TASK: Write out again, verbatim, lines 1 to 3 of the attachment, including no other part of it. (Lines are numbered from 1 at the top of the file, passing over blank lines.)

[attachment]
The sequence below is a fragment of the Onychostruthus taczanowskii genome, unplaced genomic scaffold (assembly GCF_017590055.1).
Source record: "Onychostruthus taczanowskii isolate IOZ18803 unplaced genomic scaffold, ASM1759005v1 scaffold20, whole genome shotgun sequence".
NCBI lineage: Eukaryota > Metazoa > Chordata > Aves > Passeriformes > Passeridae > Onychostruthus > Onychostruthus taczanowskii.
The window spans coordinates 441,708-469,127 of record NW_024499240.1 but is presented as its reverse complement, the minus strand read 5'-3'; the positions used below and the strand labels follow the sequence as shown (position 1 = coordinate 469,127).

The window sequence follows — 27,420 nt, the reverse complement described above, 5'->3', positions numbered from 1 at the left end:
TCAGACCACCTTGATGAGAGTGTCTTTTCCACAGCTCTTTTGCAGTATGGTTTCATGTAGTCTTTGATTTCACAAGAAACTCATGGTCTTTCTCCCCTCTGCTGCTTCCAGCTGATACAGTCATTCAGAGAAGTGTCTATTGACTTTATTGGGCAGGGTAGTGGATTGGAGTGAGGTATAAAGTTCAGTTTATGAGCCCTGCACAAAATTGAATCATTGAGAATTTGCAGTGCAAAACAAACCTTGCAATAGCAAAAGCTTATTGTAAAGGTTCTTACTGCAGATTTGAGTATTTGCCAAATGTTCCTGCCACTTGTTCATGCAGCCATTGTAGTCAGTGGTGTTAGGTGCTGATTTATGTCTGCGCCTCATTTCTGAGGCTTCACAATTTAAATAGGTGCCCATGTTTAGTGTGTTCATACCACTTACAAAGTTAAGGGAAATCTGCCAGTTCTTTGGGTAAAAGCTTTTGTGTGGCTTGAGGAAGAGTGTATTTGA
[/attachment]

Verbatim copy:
The sequence below is a fragment of the Onychostruthus taczanowskii genome, unplaced genomic scaffold (assembly GCF_017590055.1).
Source record: "Onychostruthus taczanowskii isolate IOZ18803 unplaced genomic scaffold, ASM1759005v1 scaffold20, whole genome shotgun sequence".
NCBI lineage: Eukaryota > Metazoa > Chordata > Aves > Passeriformes > Passeridae > Onychostruthus > Onychostruthus taczanowskii.